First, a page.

Hog futures supported by gains in pork values
At the Chicago Mercantile Exchange, live cattle ended the day mixed, mostly lower on position squaring ahead of the Cattle on Feed report and the weaker cash trade. Feeder cattle were mostly lower on the same factors. April live cattle closed $3 lower at $85.95 and June live cattle closed $1 lower at $82.92. April feeder cattle closed $.95 higher at $119.42 and May feeder cattle closed $.60 higher at $117.27.
A light to moderate direct cash cattle trade took place on Thursday. Dressed deals in the North were in a wide range, but mostly at $160. Live deals in the South were mostly at $100. Asking prices for cattle left on showlists are around $105 live in the South and $165 dressed in the North.
At the Hub City Livestock Auction in South Dakota, compared to last week, the best test was on steers 600 to 650 pounds and they were mostly steady and 700 to 750-pound steers which were steady to $3 higher. Heifers 650 to 900 pounds were mostly steady with instances of $2 lower. There were several strings of backgrounded cattle as well as loads and packages of home-raised cattle. The USDA says quality was similar to the prior week with many attractive quality cattle on offer. Demand was moderate to good. Receipts were up on the week and down on the year. Feeder supply included 47 percent steers and 95 percent of the offering was over 600 pounds. Medium and Large 1 feeder steers 705 to 729 pounds brought $136.50 to $149.75 and feeder steers 800 to 838 pounds brought $125.75 to $136.25. Medium and Large 1 feeder heifers 757 to 796 pounds brought $110.50 to $118 and feeder heifers 810 to 847 pounds brought $106.50 to $117.25.
Boxed beef values closed sharply higher on heavy demand for moderate to heavy offerings. Choice closed $8.54 higher at $284.29 and Select closed $11.87 higher at $272.89. Estimated cattle slaughter is 84,000 head – down 8,000 on the week and down 37,000 on the year.
Lean hog futures ended the day sharply higher, on support from sharply higher wholesale values during the session and optimism about China’s pork needs. May lean hogs closed $3.75 higher at $50.97 and June lean hogs closed $3.72 higher at $51.62.
Cash hogs ended the day steady to firm with moderate negotiated numbers. This marks two consecutive days of positive movement on the cash market. Packers worked a little harder to move their desired numbers for the day. But overall, there’s still a lot of concern about the supply and demand picture. The availability of market-ready hogs is more than ample, but with plants slowing their chain speed and reducing productivity, animals are starting to back up in the supply chain. That remains troublesome for the livestock sector. The industry is still optimistic demand for US pork will see a big boost from the global market as there is still a global protein shortage and China’s pork supplies will likely remain short through the balance of the year. Barrows and gilts at the National Daily Direct closed $.46 higher with a base range of $31 to $38 for a weighted average of $34.97; the Iowa/Minnesota closed $.38 higher for a weighted average of $36.85; the Western Corn Belt closed $.07 higher for a weighted average of $36.57; the Eastern Corn Belt had no comparison but closed with a weighted average of $33.32.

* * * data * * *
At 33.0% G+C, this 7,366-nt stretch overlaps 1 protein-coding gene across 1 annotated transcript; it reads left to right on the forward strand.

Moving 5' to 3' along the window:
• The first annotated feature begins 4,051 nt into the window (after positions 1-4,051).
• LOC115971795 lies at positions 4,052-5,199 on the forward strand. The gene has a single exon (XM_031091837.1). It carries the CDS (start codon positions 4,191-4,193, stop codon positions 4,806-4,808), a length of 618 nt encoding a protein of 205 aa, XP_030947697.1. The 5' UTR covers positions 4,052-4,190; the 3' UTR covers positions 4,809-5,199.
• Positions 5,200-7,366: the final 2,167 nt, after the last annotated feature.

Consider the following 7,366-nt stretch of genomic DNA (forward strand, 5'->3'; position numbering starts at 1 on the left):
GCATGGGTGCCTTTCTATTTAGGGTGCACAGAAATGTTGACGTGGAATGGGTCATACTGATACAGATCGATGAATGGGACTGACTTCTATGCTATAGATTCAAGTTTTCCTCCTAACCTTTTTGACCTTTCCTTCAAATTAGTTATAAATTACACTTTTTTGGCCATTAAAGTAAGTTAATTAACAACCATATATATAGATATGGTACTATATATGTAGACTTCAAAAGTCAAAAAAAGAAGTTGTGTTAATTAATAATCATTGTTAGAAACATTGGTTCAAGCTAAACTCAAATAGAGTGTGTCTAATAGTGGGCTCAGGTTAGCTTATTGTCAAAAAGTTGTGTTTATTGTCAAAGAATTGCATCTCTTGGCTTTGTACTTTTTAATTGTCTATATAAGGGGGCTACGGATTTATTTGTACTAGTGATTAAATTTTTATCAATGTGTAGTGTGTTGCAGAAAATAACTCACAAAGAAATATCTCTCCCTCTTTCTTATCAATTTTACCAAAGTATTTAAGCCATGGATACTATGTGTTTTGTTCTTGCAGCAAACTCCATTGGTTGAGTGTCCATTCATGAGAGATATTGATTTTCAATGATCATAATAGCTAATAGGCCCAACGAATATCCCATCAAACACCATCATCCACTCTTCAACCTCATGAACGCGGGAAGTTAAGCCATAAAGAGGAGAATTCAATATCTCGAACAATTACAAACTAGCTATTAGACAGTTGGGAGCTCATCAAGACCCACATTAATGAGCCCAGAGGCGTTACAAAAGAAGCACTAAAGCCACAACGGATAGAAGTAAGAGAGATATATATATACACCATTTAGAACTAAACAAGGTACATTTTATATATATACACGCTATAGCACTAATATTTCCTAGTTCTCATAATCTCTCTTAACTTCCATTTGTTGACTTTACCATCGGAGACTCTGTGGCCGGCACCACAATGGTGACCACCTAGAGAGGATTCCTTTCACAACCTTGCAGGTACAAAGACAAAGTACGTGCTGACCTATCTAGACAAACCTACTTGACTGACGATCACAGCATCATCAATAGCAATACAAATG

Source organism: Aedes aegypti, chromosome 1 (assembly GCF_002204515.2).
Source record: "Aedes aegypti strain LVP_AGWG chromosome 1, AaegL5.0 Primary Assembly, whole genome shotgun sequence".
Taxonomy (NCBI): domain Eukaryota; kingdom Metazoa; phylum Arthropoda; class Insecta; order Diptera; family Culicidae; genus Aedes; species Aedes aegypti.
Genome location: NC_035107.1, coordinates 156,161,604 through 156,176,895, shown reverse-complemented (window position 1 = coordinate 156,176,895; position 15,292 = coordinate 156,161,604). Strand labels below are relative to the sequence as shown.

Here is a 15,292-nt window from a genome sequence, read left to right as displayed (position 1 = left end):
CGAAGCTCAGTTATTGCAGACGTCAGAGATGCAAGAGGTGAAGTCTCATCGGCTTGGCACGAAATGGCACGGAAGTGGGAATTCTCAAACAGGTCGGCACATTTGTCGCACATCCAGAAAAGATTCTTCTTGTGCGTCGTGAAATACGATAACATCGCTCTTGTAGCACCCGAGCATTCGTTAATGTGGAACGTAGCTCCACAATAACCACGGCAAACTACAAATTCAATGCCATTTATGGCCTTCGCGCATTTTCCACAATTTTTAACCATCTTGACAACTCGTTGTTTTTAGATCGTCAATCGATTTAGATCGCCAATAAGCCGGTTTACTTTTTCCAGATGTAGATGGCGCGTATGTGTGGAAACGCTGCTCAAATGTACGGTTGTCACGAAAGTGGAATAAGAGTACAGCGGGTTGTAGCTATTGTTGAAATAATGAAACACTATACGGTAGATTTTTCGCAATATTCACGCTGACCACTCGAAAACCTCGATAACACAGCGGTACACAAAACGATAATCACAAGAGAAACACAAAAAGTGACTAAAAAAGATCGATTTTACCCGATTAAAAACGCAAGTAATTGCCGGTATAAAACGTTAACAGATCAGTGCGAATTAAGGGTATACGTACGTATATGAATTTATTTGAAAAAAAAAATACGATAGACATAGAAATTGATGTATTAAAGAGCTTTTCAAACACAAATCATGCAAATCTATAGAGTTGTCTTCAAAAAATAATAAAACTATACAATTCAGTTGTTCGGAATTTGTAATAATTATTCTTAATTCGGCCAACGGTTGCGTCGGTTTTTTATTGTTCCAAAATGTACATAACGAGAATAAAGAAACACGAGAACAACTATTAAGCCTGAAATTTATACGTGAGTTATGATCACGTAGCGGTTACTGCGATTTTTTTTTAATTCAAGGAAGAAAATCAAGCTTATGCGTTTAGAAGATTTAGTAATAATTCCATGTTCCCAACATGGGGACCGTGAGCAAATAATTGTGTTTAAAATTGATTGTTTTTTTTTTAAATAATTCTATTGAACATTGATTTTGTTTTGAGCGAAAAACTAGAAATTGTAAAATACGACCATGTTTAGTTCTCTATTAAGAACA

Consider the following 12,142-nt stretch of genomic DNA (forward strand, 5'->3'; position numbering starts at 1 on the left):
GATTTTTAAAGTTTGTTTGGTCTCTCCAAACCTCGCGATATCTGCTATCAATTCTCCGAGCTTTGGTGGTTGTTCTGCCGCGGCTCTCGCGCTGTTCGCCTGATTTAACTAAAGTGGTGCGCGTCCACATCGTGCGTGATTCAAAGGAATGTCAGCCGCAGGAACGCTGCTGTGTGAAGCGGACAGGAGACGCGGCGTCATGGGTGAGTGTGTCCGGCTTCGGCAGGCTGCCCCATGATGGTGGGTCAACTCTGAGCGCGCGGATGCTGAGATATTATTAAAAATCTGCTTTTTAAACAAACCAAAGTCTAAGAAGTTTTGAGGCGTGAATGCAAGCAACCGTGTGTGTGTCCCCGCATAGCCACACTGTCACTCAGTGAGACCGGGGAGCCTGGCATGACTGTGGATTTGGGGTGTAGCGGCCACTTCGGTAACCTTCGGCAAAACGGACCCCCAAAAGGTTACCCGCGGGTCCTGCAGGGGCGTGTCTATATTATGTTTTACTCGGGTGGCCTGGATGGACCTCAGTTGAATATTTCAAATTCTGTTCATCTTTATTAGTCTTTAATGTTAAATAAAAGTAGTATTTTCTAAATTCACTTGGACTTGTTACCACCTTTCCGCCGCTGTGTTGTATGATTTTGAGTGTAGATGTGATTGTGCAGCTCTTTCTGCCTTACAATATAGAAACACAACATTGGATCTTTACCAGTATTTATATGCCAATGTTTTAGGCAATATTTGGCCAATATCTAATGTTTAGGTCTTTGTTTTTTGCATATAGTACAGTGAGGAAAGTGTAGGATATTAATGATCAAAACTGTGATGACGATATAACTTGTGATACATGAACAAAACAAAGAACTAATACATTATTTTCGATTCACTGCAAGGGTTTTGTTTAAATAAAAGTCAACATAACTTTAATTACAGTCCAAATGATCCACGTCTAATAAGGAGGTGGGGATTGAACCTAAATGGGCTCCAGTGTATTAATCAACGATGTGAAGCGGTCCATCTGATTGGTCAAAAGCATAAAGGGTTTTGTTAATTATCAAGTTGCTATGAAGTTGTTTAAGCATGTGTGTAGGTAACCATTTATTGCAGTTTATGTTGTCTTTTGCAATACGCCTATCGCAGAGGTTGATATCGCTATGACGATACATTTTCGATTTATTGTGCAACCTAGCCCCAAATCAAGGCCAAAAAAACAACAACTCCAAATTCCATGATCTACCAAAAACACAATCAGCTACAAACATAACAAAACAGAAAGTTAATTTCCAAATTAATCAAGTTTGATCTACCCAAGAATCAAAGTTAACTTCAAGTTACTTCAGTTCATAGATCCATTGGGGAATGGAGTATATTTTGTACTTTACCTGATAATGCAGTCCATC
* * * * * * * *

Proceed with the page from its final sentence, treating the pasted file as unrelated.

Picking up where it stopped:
Butcher hog prices at the Midwest cash markets are steady at $24. At Illinois, slaughter sow prices were weak with moderate to good demand for moderate offerings at $15 to $28. Barrow and gilt prices were weak with light demand for moderate offerings at $10 to $18. Boars range from $2 to $5.
Pork values closed sharply higher – up $3.39 at $76.37. Most of the primals were sharply higher with butts and picnics leading the way. Estimated hog slaughter is 375,000 head, down 62,000 on the week and down 94,000 on the year.